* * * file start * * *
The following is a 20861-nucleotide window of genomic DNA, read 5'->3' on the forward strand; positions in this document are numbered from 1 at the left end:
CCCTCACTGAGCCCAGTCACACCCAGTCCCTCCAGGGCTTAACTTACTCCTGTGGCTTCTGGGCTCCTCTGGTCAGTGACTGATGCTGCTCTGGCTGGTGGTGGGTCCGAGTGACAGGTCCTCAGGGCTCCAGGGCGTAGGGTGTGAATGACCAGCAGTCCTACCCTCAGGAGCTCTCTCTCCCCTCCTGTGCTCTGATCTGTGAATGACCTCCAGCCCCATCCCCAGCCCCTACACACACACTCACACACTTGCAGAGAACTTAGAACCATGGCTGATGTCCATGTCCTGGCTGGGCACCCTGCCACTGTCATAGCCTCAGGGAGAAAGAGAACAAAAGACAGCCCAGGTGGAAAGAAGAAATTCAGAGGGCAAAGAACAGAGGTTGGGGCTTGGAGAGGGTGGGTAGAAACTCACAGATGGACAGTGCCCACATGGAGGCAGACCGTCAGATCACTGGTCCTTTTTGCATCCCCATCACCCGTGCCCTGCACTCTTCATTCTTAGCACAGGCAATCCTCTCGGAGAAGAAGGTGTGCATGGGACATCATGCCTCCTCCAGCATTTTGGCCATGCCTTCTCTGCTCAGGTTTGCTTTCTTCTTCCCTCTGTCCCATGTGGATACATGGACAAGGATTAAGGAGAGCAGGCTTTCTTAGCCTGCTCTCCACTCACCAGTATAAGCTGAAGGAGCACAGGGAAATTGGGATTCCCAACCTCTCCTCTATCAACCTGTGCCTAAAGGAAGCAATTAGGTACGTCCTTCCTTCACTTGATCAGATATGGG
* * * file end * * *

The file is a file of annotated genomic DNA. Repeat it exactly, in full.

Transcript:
The following is a 20861-nucleotide window of genomic DNA, read 5'->3' on the forward strand; positions in this document are numbered from 1 at the left end:
CCCTCACTGAGCCCAGTCACACCCAGTCCCTCCAGGGCTTAACTTACTCCTGTGGCTTCTGGGCTCCTCTGGTCAGTGACTGATGCTGCTCTGGCTGGTGGTGGGTCCGAGTGACAGGTCCTCAGGGCTCCAGGGCGTAGGGTGTGAATGACCAGCAGTCCTACCCTCAGGAGCTCTCTCTCCCCTCCTGTGCTCTGATCTGTGAATGACCTCCAGCCCCATCCCCAGCCCCTACACACACACTCACACACTTGCAGAGAACTTAGAACCATGGCTGATGTCCATGTCCTGGCTGGGCACCCTGCCACTGTCATAGCCTCAGGGAGAAAGAGAACAAAAGACAGCCCAGGTGGAAAGAAGAAATTCAGAGGGCAAAGAACAGAGGTTGGGGCTTGGAGAGGGTGGGTAGAAACTCACAGATGGACAGTGCCCACATGGAGGCAGACCGTCAGATCACTGGTCCTTTTTGCATCCCCATCACCCGTGCCCTGCACTCTTCATTCTTAGCACAGGCAATCCTCTCGGAGAAGAAGGTGTGCATGGGACATCATGCCTCCTCCAGCATTTTGGCCATGCCTTCTCTGCTCAGGTTTGCTTTCTTCTTCCCTCTGTCCCATGTGGATACATGGACAAGGATTAAGGAGAGCAGGCTTTCTTAGCCTGCTCTCCACTCACCAGTATAAGCTGAAGGAGCACAGGGAAATTGGGATTCCCAACCTCTCCTCTATCAACCTGTGCCTAAAGGAAGCAATTAGGTACGTCCTTCCTTCACTTGATCAGATATGGG